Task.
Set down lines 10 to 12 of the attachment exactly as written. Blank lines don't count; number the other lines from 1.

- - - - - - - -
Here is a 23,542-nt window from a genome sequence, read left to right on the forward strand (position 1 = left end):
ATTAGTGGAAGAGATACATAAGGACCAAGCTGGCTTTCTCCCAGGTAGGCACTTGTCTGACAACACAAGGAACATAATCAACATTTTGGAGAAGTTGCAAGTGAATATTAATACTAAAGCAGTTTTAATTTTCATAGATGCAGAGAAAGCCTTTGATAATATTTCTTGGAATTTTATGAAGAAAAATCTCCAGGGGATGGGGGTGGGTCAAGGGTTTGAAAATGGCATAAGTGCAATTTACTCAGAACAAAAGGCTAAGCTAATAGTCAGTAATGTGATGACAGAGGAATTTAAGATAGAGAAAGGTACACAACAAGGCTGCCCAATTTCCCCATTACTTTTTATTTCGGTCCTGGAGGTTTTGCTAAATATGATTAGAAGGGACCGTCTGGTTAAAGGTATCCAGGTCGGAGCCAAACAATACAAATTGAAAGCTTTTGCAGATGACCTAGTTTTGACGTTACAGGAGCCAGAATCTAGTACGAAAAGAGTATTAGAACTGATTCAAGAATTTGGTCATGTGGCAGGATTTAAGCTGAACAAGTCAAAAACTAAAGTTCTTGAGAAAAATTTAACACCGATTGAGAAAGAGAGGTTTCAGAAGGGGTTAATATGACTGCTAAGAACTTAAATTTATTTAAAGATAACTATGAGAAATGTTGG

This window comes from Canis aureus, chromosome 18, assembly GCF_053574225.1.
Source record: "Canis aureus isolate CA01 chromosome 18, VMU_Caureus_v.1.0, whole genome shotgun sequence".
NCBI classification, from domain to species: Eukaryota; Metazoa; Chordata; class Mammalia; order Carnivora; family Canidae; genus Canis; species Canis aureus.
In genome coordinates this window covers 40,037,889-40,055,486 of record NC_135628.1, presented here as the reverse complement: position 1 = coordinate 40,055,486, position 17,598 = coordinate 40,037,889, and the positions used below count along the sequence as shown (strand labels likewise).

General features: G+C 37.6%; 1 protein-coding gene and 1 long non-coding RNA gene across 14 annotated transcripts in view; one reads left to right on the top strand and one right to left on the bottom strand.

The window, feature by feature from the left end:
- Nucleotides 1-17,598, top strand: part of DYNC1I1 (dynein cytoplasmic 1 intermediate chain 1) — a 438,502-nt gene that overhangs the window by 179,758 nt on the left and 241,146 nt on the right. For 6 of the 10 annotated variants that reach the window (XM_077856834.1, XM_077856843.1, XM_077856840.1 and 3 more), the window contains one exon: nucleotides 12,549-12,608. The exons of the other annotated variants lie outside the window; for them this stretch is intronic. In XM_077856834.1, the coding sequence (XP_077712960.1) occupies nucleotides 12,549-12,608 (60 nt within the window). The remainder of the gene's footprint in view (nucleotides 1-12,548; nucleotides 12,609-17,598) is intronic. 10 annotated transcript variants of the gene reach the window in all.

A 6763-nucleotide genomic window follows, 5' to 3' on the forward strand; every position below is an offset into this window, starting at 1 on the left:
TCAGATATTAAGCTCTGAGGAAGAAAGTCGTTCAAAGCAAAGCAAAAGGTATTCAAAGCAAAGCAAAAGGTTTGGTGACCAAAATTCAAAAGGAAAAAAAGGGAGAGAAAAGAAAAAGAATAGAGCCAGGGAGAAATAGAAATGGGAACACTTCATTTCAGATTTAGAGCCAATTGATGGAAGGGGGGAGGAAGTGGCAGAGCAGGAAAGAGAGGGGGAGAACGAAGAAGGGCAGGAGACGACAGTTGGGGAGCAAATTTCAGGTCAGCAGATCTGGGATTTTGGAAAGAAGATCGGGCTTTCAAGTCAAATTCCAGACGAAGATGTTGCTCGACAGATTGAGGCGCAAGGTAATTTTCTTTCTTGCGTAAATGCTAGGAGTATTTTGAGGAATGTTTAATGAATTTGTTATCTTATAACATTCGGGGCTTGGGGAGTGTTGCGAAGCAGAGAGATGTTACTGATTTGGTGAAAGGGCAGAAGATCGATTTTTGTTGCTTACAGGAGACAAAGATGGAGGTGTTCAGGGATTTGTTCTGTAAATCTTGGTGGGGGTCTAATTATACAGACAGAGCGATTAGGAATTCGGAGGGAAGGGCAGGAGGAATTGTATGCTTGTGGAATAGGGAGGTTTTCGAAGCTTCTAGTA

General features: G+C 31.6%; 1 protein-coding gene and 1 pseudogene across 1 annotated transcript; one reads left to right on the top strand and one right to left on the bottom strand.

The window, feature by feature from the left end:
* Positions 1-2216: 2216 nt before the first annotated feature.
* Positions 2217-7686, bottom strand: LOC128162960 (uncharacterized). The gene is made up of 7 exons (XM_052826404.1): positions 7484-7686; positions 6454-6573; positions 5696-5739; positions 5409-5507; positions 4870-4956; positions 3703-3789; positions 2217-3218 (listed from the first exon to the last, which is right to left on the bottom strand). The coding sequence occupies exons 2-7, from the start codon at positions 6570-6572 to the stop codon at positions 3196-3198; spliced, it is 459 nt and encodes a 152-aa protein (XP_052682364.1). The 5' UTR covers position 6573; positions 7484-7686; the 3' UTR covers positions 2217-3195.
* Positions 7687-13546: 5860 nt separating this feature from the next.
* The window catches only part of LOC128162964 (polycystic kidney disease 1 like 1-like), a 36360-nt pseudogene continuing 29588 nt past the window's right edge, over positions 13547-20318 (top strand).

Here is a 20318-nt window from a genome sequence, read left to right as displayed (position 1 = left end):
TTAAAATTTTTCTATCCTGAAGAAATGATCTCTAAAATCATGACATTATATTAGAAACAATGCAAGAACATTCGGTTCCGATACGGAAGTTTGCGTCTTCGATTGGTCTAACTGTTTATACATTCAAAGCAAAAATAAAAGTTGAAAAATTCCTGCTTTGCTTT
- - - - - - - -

A 6763-nucleotide genomic window follows, 5' to 3' on the forward strand; every position below is an offset into this window, starting at 1 on the left:
TCAGATATTAAGCTCTGAGGAAGAAAGTCGTTCAAAGCAAAGCAAAAGGTATTCAAAGCAAAGCAAAAGGTTTGGTGACCAAAATTCAAAAGGAAAAAAAGGGAGAGAAAAGAAAAAGAATAGAGCCAGGGAGAAATAGAAATGGGAACACTTCATTTCAGATTTAGAGCCAATTGATGGAAGGGGGGAGGAAGTGGCAGAGCAGGAAAGAGAGGGGGAGAACGAAGAAGGGCAGGAGACGACAGTTGGGGAGCAAATTTCAGGTCAGCAGATCTGGGATTTTGGAAAGAAGATCGGGCTTTCAAGTCAAATTCCAGACGAAGATGTTGCTCGACAGATTGAGGCGCAAGGTAATTTTCTTTCTTGCGTAAATGCTAGGAGTATTTTGAGGAATGTTTAATGAATTTGTTATCTTATAACATTCGGGGCTTGGGGAGTGTTGCGAAGCAGAGAGATGTTACTGATTTGGTGAAAGGGCAGAAGATCGATTTTTGTTGCTTACAGGAGACAAAGATGGAGGTGTTCAGGGATTTGTTCTGTAAATCTTGGTGGGGGTCTAATTATACAGACAGAGCGATTAGGAATTCGGAGGGAAGGGCAGGAGGAATTGTATGCTTGTGGAATAGGGAGGTTTTCGAAGCTTCTAGTA

General features: G+C 31.6%; 1 protein-coding gene and 1 pseudogene across 1 annotated transcript; one reads left to right on the top strand and one right to left on the bottom strand.